New lending to home buyers and other consumers rose at a faster than expected pace in November as the government's Funding for Lending scheme contiunes to boost credit growth in the UK economy.
Mortgage approvals reached 54,036 in November, the Bank of England said in its monthly Trends in Lending report published Friday, a gain of nearly 1,000 from the previous month and the highest since January of last year. Net mortgage lending fell slightly, by £200m, owing to the lag time between loans and approvals. Credit to consumers also expanded by 0.1 percent, the BoE said, from a net decline of 0.3 percent in October.
Broad money supply, defined as cash circulating in the real economy but outside of banks and financial firms, fell by a surprise 0.2 percent on the month and 2.8 percent from November of 2011. The monthly decline was the largest since June, the BoE said.
The BoE said Thursday that British banks are set to significantly increase lending in the coming months as the government's programme to boost credit into the UK's moribund economy appears to be gaining traction and gradually replacing quantitative easing as its preferred tool in monetary policy.
The quarterly Credit Conditions Survey said banks increased lending to households and small businesses "significantly" in the three-month period ending in the middle of last month and that its poll suggested more loans would be made available in the first three months of this year.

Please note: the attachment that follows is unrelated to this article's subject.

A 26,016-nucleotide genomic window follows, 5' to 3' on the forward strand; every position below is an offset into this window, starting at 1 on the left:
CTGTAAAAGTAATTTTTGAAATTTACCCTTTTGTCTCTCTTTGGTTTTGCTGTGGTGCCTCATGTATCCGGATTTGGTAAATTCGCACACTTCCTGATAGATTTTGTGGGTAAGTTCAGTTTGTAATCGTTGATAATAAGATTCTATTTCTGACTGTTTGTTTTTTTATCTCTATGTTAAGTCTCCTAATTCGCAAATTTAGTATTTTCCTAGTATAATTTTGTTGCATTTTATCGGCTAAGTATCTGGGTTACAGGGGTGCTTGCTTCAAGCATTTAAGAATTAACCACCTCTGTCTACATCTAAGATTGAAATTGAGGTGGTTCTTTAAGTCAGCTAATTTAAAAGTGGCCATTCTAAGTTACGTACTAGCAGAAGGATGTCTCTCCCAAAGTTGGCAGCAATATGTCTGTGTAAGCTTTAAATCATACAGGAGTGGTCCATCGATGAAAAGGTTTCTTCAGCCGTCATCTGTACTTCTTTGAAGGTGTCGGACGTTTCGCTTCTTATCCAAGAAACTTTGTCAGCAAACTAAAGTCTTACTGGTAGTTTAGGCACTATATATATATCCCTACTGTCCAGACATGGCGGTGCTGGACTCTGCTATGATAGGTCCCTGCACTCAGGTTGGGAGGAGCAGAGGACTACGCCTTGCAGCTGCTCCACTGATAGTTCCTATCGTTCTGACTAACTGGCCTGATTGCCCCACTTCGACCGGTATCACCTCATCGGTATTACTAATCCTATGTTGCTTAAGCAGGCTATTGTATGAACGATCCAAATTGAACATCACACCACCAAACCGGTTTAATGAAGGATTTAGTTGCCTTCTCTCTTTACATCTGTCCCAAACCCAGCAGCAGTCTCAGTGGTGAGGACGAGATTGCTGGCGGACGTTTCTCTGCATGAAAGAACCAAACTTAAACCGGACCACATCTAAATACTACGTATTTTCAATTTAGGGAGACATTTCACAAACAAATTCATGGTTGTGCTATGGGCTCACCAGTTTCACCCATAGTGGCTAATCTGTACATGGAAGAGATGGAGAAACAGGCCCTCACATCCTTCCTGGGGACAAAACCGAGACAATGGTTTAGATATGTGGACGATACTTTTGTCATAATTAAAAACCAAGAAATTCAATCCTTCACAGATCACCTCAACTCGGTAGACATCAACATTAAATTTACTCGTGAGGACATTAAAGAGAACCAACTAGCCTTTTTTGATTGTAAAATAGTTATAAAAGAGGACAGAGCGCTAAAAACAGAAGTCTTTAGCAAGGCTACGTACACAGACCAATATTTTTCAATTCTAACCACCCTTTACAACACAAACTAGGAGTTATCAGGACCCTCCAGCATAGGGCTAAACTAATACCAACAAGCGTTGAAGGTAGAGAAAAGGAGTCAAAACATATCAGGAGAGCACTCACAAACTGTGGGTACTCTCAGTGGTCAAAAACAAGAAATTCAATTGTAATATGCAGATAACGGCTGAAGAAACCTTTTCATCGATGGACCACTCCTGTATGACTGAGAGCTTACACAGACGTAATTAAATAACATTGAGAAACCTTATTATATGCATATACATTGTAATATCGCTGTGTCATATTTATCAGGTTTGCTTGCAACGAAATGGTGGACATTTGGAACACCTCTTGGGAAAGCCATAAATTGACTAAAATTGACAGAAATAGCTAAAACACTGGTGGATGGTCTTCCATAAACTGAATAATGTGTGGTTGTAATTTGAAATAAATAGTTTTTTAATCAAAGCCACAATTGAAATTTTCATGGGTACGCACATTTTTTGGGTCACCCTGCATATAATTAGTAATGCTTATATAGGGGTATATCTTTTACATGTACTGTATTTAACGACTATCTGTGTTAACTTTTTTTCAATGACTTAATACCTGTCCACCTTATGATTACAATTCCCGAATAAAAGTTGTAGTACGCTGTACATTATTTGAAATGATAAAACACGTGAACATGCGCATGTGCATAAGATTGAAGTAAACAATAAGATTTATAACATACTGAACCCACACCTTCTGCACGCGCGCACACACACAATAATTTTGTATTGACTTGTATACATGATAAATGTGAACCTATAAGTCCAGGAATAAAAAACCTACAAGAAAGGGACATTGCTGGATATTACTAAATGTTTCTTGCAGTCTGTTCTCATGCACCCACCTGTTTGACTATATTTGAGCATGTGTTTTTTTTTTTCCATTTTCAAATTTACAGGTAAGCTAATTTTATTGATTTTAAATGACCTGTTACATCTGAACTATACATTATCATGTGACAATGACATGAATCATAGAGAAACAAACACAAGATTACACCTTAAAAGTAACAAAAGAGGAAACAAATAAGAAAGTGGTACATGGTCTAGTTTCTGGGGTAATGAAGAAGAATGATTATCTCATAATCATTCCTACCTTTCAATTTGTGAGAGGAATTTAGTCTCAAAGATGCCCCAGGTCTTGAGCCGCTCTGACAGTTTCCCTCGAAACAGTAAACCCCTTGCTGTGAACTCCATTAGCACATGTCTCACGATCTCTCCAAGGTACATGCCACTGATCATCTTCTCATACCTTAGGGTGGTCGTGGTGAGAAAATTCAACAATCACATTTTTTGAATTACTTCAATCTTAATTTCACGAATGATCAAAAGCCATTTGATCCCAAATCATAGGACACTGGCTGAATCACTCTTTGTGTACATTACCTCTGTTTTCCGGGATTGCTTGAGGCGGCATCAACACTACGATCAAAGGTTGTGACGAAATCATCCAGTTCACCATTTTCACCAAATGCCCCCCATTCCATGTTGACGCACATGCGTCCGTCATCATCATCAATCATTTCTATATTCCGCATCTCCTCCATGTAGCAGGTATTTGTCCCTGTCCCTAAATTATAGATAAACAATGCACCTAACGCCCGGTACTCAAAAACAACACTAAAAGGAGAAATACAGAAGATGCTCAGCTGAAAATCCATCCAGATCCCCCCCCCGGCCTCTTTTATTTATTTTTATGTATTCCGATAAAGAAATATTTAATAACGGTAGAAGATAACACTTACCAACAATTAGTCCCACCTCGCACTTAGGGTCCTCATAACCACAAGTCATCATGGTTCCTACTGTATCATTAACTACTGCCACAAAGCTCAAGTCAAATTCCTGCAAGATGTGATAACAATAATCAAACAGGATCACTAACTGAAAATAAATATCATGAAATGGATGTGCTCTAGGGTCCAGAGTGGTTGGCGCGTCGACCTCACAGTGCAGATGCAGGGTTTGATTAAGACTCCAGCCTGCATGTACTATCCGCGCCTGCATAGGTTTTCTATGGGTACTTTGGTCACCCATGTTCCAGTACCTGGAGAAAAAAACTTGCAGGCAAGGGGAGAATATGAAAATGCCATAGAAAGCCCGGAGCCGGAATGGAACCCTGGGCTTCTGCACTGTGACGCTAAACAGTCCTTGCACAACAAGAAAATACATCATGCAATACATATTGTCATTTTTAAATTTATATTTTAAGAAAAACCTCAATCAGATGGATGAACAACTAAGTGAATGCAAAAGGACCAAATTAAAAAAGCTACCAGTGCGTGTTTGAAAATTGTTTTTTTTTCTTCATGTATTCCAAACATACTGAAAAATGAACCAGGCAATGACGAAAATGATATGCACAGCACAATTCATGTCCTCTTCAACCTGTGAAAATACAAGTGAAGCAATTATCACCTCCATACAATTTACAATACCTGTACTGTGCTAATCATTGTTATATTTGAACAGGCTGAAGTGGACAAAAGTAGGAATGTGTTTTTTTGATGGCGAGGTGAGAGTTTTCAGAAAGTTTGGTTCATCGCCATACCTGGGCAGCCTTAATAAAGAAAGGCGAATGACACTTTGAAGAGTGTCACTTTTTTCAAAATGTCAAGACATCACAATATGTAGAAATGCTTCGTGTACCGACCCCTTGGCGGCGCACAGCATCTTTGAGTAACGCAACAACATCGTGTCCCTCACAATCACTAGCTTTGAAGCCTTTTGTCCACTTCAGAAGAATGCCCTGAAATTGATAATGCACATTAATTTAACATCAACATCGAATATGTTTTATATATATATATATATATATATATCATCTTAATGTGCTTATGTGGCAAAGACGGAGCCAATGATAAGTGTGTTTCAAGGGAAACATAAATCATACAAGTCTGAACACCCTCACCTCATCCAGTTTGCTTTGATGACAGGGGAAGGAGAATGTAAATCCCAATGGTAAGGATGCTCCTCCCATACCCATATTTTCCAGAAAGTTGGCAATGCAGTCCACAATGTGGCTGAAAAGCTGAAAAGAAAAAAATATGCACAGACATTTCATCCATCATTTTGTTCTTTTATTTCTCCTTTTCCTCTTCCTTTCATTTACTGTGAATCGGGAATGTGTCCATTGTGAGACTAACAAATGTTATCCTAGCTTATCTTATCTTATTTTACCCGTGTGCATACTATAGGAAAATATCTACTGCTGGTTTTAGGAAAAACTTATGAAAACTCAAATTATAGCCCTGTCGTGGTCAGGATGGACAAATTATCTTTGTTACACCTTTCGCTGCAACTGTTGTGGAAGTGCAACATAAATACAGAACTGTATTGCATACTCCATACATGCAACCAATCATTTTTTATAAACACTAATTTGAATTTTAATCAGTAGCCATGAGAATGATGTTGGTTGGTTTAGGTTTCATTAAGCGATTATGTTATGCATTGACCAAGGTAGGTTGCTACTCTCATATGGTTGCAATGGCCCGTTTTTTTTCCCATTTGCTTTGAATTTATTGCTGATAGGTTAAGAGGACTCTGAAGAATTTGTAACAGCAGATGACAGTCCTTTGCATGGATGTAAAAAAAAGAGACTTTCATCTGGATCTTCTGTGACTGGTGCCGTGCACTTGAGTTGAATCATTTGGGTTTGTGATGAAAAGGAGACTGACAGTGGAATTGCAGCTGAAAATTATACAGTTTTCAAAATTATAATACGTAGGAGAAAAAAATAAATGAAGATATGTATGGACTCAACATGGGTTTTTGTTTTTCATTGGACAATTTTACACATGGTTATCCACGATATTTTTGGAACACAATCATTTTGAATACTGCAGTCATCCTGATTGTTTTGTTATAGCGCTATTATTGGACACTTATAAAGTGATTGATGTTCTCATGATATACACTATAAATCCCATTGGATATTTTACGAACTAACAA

"The availability of secured credit to households was reported to have increased significantly in the three months to mid-December 2012, driven in part by the Funding for Lending Scheme," the Bank said. "A further significant increase was expected over the next three months. Demand was generally expected to increase over the next quarter, except in the cases of credit card loans and lending to large businesses."
The Bank, along with the UK government, launched its Funding for Lending (FLS) scheme on 1 August with the aim of allowing below-market borrowing by participating banks, provided those banks commit to passing on that borrowing to the broader economy.
Around 30 banks, with around £1.3tn in outstanding UK loans, had signed up to the programme by the end of October. Based on FLS rules, which allow banks to tap the fund for five percent of their outstanding loans, the Bank had around £66bn in new funds to provide for the final two months of the year and into 2013.
"The Funding for Lending Scheme was widely cited as contributing towards the increase in secured and corporate credit availability," the Bank said.
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